Unemployment will “get much worse” without urgent action, warns Labour

Anneliese Dodds has warned that the unemployment crisis in the UK caused by the coronavirus pandemic will “get much worse” unless the government takes urgent action now.

Responding to analysis released by the Office for Budget Responsibility this morning, the Shadow Chancellor urged Rishi Sunak to target support “to sectors where it’s needed most”.

Commenting on the research, Dodds said: “This OBR analysis is very worrying. Unless the government takes urgent action, the UK’s unemployment crisis is going to get much worse.

“The Chancellor must now listen to calls from Labour, business and trade unions and make the job retention scheme live up to its name. Instead of withdrawing support across the piece, he must target it to sectors where it’s needed most.”

The new report released by the today OBR outlined three scenarios for the UK. All three show the country experiencing the worst recession in 300 years and a huge increase in borrowing.

The Shadow Chancellor added: “If he doesn’t act, even more people run the risk of being thrown into the misery of unemployment and our economy will continue to suffer.”

Data published by the Office for National Statistics today shows that the country has returned to growth for the first time since the start of the lockdown – but that the growth is much smaller than the ‘v-shaped’ recovery hoped for.

GDP in the UK rose by 1.8% in May, according to the independent statistics authority. While a welcome increase, it follows the record slump of 20.3% in April, and a 6.9% decline in the following month.

The OBR said: “The coronavirus outbreak and the public health measures taken to contain it have delivered one of the largest ever shocks to the UK economy and public finances.

“Our three medium-term scenarios (upside, central and downside) see the largest decline in annual GDP for 300 years this year, accompanied by an unprecedented peacetime rise in the budget deficit to between 13% and 21% of GDP, and debt rising above 100 per cent of GDP in all but the upside scenario.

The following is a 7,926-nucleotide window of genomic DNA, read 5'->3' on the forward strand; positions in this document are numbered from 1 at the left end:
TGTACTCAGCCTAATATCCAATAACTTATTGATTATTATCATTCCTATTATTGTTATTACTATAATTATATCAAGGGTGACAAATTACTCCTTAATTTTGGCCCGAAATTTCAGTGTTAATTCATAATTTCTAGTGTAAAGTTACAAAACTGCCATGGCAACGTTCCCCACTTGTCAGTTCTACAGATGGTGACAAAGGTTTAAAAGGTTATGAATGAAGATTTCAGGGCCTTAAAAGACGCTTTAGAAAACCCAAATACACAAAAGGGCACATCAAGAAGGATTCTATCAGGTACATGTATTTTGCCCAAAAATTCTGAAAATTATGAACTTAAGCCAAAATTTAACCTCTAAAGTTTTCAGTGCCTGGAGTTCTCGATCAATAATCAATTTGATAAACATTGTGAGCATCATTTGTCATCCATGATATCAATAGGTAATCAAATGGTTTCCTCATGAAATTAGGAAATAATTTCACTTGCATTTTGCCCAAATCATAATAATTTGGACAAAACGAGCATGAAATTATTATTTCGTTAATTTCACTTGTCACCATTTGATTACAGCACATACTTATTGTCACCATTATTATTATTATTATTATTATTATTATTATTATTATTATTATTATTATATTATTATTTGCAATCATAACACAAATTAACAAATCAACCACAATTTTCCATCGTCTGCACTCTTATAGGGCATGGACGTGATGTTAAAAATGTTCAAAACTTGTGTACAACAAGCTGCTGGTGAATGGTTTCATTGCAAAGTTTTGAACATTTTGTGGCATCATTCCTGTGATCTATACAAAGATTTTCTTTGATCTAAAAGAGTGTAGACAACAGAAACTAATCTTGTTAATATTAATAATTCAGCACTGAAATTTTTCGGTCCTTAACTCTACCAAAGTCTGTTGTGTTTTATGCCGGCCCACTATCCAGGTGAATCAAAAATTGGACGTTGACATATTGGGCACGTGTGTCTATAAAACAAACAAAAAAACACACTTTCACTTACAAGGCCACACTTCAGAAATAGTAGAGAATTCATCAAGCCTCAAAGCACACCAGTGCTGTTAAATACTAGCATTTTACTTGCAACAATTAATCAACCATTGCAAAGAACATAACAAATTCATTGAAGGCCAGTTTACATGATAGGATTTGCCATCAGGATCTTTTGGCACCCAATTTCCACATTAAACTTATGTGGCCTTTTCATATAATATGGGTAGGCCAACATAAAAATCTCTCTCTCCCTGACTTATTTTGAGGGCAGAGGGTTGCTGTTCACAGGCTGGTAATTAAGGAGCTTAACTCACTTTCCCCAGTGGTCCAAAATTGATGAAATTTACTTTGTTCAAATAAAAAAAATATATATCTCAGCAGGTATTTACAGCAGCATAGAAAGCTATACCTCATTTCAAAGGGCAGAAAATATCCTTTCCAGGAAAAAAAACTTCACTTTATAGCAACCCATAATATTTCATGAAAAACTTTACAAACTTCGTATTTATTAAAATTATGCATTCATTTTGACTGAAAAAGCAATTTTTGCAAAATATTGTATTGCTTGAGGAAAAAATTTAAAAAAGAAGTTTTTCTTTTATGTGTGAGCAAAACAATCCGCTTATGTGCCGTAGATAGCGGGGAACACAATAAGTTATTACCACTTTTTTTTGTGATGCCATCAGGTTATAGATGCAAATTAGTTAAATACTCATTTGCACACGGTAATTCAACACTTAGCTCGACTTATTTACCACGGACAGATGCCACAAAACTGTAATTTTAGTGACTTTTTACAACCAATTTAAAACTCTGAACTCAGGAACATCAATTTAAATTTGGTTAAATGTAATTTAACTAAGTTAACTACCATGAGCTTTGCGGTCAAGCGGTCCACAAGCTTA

“The pandemic has worsened the baseline against which existing long-term pressures on fiscal sustainability will be felt, and has materially altered our assessment of future fiscal risks.”

Labour has repeatedly called for Sunak to abandon what it describes as a “one-size-fits-all” approach to support schemes, and set out four tests against which to measure the country’s recovery plan:

  • “A focus on creating, supporting and protecting jobs;
  • “That it produces a bounce-back effect across the country;
  • “That every project announced is carbon neutral or carbon reducing; and
  • “That the government commits, at the very least, to not increase taxes or cut support for low and middle-income people, during the recovery period.”

In response to the summer economic update last week, Dodds also said: “We need a strategy for the scheme to become more flexible, so it can support those businesses forced to close again because of additional localised lockdowns.”

Labour said last month that the UK could see “mass unemployment on a scale not seen for decades”, while economists have warned that the level of unemployment could rise sharply as the government furlough scheme is withdrawn.

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